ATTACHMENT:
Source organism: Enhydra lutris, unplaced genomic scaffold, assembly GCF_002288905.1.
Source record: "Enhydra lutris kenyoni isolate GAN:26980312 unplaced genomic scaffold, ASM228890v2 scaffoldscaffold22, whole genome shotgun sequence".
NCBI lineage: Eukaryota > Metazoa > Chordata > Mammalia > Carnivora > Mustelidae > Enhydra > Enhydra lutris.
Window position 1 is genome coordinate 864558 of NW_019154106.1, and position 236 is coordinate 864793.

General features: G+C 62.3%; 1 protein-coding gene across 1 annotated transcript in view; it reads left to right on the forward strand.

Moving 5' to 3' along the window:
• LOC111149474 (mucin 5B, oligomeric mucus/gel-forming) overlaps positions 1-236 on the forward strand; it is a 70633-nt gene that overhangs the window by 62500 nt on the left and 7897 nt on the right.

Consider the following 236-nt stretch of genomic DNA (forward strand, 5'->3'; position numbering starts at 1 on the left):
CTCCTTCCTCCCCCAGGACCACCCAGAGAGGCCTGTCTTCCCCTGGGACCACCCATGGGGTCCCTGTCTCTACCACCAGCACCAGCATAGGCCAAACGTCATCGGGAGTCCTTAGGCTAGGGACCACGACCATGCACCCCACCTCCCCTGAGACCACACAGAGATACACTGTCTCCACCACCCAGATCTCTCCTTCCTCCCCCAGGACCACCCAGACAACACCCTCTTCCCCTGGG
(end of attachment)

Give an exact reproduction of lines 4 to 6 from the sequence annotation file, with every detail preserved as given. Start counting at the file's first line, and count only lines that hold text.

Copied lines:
Window position 1 is genome coordinate 864558 of NW_019154106.1, and position 236 is coordinate 864793.

General features: G+C 62.3%; 1 protein-coding gene across 1 annotated transcript in view; it reads left to right on the forward strand.

Moving 5' to 3' along the window: